I used to have a black belt in kicking my own ass. 

(Tip: not the cardio workout you’d hope)

I was an expert in beating myself up.

A World Champion, a full-on ninja. 

And I wore it loud.

The single consistent piece of feedback I received in my life was: 

“You’re too hard on yourself”. 

I heard it from my parents. 

I heard it from managers. 

I heard it from colleagues.

I heard it from friends.

I heard it from strangers. 

If the cat could talk, he’d have said it, too. And added a disdainful side-eye for good measure.

It was always well-intentioned, an attempt to illustrate for me that I didn’t see my own inherent value, and instead held myself to a ridiculous, exhausting, nay, super-human standard.

And that’s just what they saw on the outside. What went on inside my head was so much worse.

“You’re too hard on yourself”.

(For the record, this is the equivalent of telling someone being mauled by a bear, “Hey there, friend, don’t know if you knew…you’re being mauled by a bear. Jolly good, then. Carry on.”)

Never was my response:

“Oh, I’m too hard on myself? Why, that’s brand new information. Miraculously I know the way! Let me pop my Jeannie ponytail and clear that right on up.”

Instead, I took those well-intended comments on board as ANOTHER way I wasn’t good enough. Now not only was I not reaching my own standard, I was hiding my failure SO POORLY that it was a common topic of conversation. 

Every time, a part of me wanted to scream:

Stop pointing out the obvious and tell me HOW TO STOP being so hard on myself. Or maybe WHY I do it in the first place, and THEN how to stop? No? Crickets? You got nothin’? Cool. BEING MAULED BY A BEAR HERE, BUT CARRY ON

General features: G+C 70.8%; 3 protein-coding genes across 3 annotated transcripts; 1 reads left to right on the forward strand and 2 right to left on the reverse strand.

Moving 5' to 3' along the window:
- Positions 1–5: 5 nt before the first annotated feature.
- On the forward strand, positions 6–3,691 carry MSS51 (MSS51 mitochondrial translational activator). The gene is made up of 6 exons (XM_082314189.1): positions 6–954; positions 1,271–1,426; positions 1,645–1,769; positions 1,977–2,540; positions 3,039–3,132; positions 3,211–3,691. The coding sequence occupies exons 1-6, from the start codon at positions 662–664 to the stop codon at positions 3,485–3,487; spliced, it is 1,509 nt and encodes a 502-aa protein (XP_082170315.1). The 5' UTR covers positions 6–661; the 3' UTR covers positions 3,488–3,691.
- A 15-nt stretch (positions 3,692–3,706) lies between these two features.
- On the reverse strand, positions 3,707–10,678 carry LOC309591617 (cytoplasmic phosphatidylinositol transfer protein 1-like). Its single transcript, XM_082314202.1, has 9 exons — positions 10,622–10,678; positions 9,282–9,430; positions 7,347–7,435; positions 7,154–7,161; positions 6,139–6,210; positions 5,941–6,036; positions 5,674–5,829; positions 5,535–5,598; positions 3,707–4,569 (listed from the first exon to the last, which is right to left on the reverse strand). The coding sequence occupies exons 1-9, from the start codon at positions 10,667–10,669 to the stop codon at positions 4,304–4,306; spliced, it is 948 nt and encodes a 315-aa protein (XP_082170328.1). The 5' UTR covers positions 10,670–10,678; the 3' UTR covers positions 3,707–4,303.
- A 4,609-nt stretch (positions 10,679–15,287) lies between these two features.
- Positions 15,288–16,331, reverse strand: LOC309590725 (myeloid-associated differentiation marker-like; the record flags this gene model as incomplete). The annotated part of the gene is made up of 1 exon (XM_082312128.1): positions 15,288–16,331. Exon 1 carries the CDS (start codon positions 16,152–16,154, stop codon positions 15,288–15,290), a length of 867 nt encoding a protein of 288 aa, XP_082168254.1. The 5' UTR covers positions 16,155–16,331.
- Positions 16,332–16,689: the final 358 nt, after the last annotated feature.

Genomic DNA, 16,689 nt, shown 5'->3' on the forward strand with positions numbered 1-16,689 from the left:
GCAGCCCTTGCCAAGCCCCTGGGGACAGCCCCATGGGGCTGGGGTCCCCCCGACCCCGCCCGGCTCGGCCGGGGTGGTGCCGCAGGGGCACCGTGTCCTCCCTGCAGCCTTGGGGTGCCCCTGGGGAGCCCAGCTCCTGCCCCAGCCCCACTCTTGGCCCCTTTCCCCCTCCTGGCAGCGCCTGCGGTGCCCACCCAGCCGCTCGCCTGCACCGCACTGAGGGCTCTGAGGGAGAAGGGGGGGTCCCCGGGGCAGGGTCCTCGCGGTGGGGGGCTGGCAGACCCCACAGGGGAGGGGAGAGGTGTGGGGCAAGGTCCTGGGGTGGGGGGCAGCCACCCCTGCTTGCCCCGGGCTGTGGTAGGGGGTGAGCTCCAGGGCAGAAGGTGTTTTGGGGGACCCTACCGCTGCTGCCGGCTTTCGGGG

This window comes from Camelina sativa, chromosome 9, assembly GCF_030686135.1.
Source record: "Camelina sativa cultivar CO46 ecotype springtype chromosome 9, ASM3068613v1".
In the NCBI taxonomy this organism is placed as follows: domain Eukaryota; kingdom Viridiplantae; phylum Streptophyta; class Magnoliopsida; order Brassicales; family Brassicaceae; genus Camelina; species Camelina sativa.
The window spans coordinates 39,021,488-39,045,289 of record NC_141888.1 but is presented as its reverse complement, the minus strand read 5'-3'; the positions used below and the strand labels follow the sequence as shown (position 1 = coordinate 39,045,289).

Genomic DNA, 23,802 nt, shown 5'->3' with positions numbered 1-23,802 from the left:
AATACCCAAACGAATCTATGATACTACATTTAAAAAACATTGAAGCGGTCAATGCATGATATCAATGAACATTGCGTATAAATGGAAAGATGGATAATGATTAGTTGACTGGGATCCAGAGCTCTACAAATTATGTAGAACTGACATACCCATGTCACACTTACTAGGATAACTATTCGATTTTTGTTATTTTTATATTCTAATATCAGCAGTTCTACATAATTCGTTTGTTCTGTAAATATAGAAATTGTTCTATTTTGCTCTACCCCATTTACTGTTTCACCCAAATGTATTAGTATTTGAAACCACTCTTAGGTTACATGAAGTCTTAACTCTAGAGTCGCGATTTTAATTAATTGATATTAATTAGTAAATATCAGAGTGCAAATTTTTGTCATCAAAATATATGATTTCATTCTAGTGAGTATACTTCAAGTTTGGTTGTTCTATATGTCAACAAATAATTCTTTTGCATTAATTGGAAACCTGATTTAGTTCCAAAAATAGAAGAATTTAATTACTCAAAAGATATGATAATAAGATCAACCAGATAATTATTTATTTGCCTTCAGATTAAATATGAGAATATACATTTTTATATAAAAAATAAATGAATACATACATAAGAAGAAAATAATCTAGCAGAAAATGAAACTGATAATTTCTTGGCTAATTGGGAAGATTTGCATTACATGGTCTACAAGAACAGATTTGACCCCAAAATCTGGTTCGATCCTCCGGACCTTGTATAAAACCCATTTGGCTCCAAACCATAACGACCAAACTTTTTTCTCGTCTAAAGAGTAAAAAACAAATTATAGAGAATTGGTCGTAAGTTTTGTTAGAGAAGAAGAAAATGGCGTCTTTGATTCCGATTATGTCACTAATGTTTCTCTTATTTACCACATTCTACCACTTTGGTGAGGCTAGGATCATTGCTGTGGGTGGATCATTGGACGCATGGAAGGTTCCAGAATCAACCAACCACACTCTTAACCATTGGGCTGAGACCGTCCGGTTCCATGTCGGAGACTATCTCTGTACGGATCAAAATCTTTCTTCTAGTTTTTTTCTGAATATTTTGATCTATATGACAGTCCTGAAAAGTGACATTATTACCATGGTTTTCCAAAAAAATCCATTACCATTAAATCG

I knew I was hard on myself. I just had NO IDEA where to start, ummm, stopping. I didn’t think there was any other way to be. I felt hopeless under the weight of it. It was just me, just my wiring, and I’d have to live with it.

I also had an underlying fear that if I stopped being so hard on myself, I would COMPLETELY lose my drive to succeed, to achieve, to grow, basically lose all motivation. Clearly mentally flogging myself into oblivion was the only way to create healthy (cough) and sustainable (snort) motivation. 


My brothers and sisters of the self-flagellation black belt.

I get it. 

And it SUCKS.

Because up until the last few years, that was my life. Every day.

Trust me when I say this: if I can do it, ANYONE can do it. And now it’s part of my calling to coach others through the same journey. There IS a better way, my exhausted friends.

No, it doesn’t happen overnight. It takes awareness and intention and a metric fuckton of compassion for yourself. But what’s the alternative?  What’s the pain of staying in that old pattern versus the pleasure of living a life where you aren’t criticizing yourself every day? How different would that feel in your body? How much lighter in your soul?

Accept this as your starting point. Time to put your black belt on the shelf. 

Sparkle on, friends…